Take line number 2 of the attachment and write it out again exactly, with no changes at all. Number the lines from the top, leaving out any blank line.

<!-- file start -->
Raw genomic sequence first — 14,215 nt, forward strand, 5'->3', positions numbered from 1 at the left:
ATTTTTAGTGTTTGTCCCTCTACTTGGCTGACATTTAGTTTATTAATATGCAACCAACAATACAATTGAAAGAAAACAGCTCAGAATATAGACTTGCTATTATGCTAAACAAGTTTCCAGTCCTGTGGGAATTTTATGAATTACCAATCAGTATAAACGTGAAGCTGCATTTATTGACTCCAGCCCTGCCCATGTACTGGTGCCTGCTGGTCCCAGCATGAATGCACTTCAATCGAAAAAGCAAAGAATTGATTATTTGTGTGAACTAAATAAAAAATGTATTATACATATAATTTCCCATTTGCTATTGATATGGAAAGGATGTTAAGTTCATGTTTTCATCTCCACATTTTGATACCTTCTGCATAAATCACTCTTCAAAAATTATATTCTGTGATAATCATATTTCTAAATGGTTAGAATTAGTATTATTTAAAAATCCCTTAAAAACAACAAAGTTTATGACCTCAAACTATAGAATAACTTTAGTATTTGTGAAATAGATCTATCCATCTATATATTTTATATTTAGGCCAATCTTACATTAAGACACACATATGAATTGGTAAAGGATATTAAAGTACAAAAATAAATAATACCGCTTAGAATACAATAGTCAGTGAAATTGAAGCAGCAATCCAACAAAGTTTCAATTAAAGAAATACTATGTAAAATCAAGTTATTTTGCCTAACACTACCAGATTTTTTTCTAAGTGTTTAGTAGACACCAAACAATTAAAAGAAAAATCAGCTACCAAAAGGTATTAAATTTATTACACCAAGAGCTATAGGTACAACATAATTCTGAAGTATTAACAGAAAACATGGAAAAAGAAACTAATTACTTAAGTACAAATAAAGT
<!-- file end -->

ATTTTTAGTGTTTGTCCCTCTACTTGGCTGACATTTAGTTTATTAATATGCAACCAACAATACAATTGAAAGAAAACAGCTCAGAATATAGACTTGCTATTATGCTAAACAAGTTTCCAGTCCTGTGGGAATTTTATGAATTACCAATCAGTATAAACGTGAAGCTGCATTTATTGACTCCAGCCCTGCCCATGTACTGGTGCCTGCTGGTCCCAGCATGAATGCACTTCAATCGAAAAAGCAAAGAATTGATTATTTGTGTGAACTAAATAAAAAATGTATTATACATATAATTTCCCATTTGCTATTGATATGGAAAGGATGTTAAGTTCATGTTTTCATCTCCACATTTTGATACCTTCTGCATAAATCACTCTTCAAAAATTATATTCTGTGATAATCATATTTCTAAATGGTTAGAATTAGTATTATTTAAAAATCCCTTAAAAACAACAAAGTTTATGACCTCAAACTATAGAATAACTTTAGTATTTGTGAAATAGATCTATCCATCTATATATTTTATATTTAGGCCAATCTTACATTAAGACACACATATGAATTGGTAAAGGATATTAAAGTACAAAAATAAATAATACCGCTTAGAATACAATAGTCAGTGAAATTGAAGCAGCAATCCAACAAAGTTTCAATTAAAGAAATACTATGTAAAATCAAGTTATTTTGCCTAACACTACCAGATTTTTTTCTAAGTGTTTAGTAGACACCAAACAATTAAAAGAAAAATCAGCTACCAAAAGGTATTAAATTTATTACACCAAGAGCTATAGGTACAACATAATTCTGAAGTATTAACAGAAAACATGGAAAAAGAAACTAATTACTTAAGTACAAATAAAGT